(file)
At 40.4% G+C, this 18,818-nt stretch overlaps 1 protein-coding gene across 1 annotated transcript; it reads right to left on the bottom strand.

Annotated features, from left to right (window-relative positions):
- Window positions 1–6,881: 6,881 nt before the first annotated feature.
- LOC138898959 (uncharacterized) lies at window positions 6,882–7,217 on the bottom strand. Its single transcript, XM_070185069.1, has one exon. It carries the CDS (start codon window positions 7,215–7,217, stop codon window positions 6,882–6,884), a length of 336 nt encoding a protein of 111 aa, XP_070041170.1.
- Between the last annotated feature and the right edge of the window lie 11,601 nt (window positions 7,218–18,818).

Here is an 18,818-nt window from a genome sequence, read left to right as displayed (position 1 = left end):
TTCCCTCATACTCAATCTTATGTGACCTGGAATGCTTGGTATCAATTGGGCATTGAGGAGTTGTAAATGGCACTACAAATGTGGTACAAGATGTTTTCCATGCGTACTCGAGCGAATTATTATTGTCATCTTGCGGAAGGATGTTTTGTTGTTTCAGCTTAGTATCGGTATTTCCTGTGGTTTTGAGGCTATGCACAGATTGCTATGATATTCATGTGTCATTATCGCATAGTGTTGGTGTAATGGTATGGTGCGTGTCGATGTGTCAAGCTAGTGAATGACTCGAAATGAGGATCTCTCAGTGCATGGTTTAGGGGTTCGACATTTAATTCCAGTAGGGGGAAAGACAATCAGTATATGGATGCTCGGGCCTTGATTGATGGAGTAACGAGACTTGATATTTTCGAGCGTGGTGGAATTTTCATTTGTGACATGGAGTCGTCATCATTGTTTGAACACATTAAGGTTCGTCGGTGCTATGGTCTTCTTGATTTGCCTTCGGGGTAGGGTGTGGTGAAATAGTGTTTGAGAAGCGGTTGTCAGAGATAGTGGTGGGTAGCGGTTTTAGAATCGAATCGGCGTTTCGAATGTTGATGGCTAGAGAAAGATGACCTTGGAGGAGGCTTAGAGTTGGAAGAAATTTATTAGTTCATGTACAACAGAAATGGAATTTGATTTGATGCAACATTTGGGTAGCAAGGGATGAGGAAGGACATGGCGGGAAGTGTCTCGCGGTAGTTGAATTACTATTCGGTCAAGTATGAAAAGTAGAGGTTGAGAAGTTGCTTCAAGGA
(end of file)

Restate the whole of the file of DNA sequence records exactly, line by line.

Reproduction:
At 40.4% G+C, this 18,818-nt stretch overlaps 1 protein-coding gene across 1 annotated transcript; it reads right to left on the bottom strand.

Annotated features, from left to right (window-relative positions):
- Window positions 1–6,881: 6,881 nt before the first annotated feature.
- LOC138898959 (uncharacterized) lies at window positions 6,882–7,217 on the bottom strand. Its single transcript, XM_070185069.1, has one exon. It carries the CDS (start codon window positions 7,215–7,217, stop codon window positions 6,882–6,884), a length of 336 nt encoding a protein of 111 aa, XP_070041170.1.
- Between the last annotated feature and the right edge of the window lie 11,601 nt (window positions 7,218–18,818).

Here is an 18,818-nt window from a genome sequence, read left to right as displayed (position 1 = left end):
TTCCCTCATACTCAATCTTATGTGACCTGGAATGCTTGGTATCAATTGGGCATTGAGGAGTTGTAAATGGCACTACAAATGTGGTACAAGATGTTTTCCATGCGTACTCGAGCGAATTATTATTGTCATCTTGCGGAAGGATGTTTTGTTGTTTCAGCTTAGTATCGGTATTTCCTGTGGTTTTGAGGCTATGCACAGATTGCTATGATATTCATGTGTCATTATCGCATAGTGTTGGTGTAATGGTATGGTGCGTGTCGATGTGTCAAGCTAGTGAATGACTCGAAATGAGGATCTCTCAGTGCATGGTTTAGGGGTTCGACATTTAATTCCAGTAGGGGGAAAGACAATCAGTATATGGATGCTCGGGCCTTGATTGATGGAGTAACGAGACTTGATATTTTCGAGCGTGGTGGAATTTTCATTTGTGACATGGAGTCGTCATCATTGTTTGAACACATTAAGGTTCGTCGGTGCTATGGTCTTCTTGATTTGCCTTCGGGGTAGGGTGTGGTGAAATAGTGTTTGAGAAGCGGTTGTCAGAGATAGTGGTGGGTAGCGGTTTTAGAATCGAATCGGCGTTTCGAATGTTGATGGCTAGAGAAAGATGACCTTGGAGGAGGCTTAGAGTTGGAAGAAATTTATTAGTTCATGTACAACAGAAATGGAATTTGATTTGATGCAACATTTGGGTAGCAAGGGATGAGGAAGGACATGGCGGGAAGTGTCTCGCGGTAGTTGAATTACTATTCGGTCAAGTATGAAAAGTAGAGGTTGAGAAGTTGCTTCAAGGA